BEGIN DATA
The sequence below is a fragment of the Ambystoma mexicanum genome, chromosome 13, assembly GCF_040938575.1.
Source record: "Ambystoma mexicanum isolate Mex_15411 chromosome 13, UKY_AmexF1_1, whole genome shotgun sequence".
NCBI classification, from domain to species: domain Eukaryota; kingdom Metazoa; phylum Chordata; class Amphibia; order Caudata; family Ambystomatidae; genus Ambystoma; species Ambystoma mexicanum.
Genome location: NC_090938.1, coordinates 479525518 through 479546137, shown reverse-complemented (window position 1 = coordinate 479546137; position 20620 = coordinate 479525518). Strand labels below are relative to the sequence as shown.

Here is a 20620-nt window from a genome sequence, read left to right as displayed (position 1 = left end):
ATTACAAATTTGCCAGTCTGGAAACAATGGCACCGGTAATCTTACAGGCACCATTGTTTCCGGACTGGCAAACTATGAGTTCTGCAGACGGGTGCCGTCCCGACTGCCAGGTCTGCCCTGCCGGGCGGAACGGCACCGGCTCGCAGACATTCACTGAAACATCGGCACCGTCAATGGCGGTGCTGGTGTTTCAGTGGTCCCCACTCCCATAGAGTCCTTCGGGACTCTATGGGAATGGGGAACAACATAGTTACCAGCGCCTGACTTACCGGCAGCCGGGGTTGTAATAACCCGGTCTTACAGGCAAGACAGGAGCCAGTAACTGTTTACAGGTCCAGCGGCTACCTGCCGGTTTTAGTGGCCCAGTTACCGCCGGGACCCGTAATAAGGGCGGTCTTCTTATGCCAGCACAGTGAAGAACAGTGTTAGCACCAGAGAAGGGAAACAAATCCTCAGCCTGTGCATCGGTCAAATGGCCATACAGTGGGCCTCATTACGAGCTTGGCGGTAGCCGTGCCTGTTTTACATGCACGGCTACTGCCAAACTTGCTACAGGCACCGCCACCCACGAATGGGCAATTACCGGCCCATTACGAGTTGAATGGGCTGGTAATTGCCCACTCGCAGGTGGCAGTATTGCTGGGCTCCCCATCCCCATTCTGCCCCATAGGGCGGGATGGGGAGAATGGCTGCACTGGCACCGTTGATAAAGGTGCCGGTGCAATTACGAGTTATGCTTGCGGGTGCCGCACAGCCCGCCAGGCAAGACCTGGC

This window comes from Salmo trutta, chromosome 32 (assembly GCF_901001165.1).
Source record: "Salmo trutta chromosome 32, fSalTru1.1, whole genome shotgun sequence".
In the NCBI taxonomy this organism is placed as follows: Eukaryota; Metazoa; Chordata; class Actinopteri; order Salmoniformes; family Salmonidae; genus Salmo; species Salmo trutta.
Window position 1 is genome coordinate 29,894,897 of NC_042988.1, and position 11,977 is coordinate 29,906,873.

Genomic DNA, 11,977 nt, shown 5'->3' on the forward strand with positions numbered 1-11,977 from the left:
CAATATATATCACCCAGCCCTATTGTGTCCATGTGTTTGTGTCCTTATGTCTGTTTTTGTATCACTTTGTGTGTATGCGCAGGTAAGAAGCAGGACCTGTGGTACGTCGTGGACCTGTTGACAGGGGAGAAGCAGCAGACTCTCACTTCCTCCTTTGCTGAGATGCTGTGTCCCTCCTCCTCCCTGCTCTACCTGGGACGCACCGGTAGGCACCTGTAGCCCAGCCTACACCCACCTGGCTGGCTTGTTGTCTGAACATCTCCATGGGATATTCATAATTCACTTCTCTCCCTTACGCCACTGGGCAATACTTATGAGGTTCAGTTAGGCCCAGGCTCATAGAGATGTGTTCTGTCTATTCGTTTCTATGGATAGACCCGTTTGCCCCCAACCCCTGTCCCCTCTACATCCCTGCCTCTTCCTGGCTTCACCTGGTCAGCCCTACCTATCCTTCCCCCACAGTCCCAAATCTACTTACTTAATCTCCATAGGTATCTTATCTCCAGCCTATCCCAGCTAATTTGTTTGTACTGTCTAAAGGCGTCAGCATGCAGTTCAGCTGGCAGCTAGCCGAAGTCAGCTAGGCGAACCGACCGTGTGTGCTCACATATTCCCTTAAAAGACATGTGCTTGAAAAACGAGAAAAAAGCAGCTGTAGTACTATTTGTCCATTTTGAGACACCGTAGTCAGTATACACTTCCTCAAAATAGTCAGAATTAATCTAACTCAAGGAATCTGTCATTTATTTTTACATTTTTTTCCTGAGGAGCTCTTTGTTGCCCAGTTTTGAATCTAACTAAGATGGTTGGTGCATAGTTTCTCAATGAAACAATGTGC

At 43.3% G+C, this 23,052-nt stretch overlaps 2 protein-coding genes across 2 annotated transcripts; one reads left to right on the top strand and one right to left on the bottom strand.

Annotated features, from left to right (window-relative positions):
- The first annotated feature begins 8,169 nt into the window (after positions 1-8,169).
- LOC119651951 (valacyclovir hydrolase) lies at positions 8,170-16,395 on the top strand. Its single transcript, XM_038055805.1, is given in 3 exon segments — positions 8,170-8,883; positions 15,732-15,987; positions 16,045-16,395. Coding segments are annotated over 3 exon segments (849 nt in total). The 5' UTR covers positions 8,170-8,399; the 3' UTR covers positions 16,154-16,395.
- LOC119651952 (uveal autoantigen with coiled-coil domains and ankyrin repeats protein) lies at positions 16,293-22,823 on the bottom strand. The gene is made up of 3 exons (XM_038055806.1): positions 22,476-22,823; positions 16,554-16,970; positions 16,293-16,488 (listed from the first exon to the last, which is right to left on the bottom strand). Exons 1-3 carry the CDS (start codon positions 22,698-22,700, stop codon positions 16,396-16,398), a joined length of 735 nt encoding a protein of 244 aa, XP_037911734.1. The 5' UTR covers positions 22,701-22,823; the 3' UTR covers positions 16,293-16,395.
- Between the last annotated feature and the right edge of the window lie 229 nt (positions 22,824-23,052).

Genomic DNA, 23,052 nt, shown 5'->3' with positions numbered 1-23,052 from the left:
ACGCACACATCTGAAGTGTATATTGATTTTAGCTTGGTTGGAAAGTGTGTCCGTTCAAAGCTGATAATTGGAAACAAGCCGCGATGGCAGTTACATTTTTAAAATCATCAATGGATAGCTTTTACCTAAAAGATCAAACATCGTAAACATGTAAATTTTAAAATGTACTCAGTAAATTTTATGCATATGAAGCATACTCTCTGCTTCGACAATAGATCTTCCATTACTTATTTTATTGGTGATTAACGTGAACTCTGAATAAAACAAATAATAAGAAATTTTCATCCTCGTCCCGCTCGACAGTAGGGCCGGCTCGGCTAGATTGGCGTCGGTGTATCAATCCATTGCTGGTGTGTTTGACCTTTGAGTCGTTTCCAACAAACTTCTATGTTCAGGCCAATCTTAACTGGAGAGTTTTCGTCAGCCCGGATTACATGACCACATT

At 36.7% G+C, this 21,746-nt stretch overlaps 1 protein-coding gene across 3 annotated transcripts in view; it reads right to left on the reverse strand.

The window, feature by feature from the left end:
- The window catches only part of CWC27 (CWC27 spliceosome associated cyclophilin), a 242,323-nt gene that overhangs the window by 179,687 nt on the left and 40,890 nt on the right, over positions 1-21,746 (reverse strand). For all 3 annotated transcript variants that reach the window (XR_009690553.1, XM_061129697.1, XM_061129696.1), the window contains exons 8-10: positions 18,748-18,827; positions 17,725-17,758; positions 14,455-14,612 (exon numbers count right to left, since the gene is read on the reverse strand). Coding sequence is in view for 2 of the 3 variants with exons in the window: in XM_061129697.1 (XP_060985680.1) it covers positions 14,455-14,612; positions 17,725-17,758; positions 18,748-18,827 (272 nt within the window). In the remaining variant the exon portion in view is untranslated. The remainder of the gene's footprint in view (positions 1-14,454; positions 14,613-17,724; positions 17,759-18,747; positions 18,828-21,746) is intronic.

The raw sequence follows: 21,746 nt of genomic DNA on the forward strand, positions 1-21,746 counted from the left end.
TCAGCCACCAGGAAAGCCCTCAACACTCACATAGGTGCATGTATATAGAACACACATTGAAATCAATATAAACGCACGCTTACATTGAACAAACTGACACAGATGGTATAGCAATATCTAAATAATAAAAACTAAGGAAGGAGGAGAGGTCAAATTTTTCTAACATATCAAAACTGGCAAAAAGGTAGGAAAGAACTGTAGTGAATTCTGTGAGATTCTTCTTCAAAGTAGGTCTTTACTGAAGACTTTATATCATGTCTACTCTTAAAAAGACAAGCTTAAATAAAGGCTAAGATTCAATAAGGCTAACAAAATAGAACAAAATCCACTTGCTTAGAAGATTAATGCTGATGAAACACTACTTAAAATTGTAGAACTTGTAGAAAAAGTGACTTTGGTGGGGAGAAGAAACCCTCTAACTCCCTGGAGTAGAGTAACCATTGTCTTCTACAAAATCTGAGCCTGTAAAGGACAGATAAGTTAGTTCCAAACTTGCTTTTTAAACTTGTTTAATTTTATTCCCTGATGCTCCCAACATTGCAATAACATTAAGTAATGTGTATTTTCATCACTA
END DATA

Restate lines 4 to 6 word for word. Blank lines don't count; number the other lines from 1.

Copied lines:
Genome location: NC_090938.1, coordinates 479525518 through 479546137, shown reverse-complemented (window position 1 = coordinate 479546137; position 20620 = coordinate 479525518). Strand labels below are relative to the sequence as shown.

Here is a 20620-nt window from a genome sequence, read left to right as displayed (position 1 = left end):
ATTACAAATTTGCCAGTCTGGAAACAATGGCACCGGTAATCTTACAGGCACCATTGTTTCCGGACTGGCAAACTATGAGTTCTGCAGACGGGTGCCGTCCCGACTGCCAGGTCTGCCCTGCCGGGCGGAACGGCACCGGCTCGCAGACATTCACTGAAACATCGGCACCGTCAATGGCGGTGCTGGTGTTTCAGTGGTCCCCACTCCCATAGAGTCCTTCGGGACTCTATGGGAATGGGGAACAACATAGTTACCAGCGCCTGACTTACCGGCAGCCGGGGTTGTAATAACCCGGTCTTACAGGCAAGACAGGAGCCAGTAACTGTTTACAGGTCCAGCGGCTACCTGCCGGTTTTAGTGGCCCAGTTACCGCCGGGACCCGTAATAAGGGCGGTCTTCTTATGCCAGCACAGTGAAGAACAGTGTTAGCACCAGAGAAGGGAAACAAATCCTCAGCCTGTGCATCGGTCAAATGGCCATACAGTGGGCCTCATTACGAGCTTGGCGGTAGCCGTGCCTGTTTTACATGCACGGCTACTGCCAAACTTGCTACAGGCACCGCCACCCACGAATGGGCAATTACCGGCCCATTACGAGTTGAATGGGCTGGTAATTGCCCACTCGCAGGTGGCAGTATTGCTGGGCTCCCCATCCCCATTCTGCCCCATAGGGCGGGATGGGGAGAATGGCTGCACTGGCACCGTTGATAAAGGTGCCGGTGCAATTACGAGTTATGCTTGCGGGTGCCGCACAGCCCGCCAGGCAAGACCTGGC